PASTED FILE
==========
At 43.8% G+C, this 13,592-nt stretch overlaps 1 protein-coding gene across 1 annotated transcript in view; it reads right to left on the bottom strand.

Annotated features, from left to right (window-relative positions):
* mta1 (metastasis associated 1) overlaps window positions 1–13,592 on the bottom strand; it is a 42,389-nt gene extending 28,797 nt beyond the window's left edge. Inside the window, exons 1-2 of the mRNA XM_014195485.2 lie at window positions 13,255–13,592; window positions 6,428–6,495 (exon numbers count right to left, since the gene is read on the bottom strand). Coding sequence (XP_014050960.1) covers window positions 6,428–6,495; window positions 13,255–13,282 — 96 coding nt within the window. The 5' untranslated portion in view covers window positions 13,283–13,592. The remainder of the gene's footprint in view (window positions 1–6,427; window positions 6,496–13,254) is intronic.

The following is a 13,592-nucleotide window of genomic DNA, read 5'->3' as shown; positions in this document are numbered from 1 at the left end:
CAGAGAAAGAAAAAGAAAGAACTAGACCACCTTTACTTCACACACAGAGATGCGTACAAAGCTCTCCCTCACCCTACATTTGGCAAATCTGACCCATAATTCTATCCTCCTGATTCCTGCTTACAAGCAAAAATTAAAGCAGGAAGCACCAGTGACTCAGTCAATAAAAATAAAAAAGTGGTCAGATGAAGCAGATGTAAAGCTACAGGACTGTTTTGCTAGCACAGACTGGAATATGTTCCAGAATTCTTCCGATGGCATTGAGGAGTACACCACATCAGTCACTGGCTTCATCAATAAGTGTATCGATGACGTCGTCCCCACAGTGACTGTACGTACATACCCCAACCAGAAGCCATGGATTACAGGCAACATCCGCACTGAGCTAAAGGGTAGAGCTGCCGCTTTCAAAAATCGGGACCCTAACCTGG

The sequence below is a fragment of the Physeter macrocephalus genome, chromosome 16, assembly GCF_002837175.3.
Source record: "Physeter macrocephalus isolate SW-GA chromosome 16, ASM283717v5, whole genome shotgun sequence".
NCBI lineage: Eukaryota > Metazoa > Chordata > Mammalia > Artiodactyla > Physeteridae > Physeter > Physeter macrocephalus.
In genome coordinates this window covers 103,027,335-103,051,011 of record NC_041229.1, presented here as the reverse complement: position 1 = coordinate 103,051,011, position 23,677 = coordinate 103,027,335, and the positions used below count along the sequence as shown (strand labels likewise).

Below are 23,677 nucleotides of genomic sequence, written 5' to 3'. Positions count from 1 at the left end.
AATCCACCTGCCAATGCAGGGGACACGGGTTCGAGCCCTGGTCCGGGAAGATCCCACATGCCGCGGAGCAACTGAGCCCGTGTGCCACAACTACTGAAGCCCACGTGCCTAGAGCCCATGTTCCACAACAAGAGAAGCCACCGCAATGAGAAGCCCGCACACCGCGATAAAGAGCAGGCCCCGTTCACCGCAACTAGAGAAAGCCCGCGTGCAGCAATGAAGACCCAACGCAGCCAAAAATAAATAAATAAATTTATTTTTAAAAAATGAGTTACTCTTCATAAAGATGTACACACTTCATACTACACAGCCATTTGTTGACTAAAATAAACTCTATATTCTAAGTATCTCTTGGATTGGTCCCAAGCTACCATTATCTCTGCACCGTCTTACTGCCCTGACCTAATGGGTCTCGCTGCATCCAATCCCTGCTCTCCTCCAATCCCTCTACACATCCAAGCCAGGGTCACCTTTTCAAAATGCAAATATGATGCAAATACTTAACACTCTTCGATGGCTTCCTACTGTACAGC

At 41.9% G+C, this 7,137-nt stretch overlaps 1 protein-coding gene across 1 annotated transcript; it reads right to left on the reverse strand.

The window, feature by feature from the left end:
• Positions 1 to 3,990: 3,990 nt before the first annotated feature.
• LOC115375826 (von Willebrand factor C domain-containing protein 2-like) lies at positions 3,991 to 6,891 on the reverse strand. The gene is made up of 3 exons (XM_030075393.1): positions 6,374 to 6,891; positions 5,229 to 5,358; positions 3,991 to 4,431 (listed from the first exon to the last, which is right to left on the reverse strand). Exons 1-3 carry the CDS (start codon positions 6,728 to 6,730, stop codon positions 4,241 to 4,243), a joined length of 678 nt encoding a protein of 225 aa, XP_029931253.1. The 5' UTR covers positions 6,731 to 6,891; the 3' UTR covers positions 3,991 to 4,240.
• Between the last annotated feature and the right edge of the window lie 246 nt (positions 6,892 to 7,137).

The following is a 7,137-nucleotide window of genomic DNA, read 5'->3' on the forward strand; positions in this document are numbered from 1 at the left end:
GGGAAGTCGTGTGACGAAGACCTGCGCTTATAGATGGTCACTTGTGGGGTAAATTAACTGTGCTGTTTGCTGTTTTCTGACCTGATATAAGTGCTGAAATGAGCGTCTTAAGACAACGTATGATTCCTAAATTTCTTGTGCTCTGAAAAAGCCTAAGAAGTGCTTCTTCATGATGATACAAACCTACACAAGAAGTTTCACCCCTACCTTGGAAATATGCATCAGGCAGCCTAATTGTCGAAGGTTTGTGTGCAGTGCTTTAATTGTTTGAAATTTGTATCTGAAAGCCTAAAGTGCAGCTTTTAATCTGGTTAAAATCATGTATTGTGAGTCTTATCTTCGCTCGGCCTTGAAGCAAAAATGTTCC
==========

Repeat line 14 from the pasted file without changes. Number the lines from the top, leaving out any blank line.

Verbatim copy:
• Positions 1 to 3,990: 3,990 nt before the first annotated feature.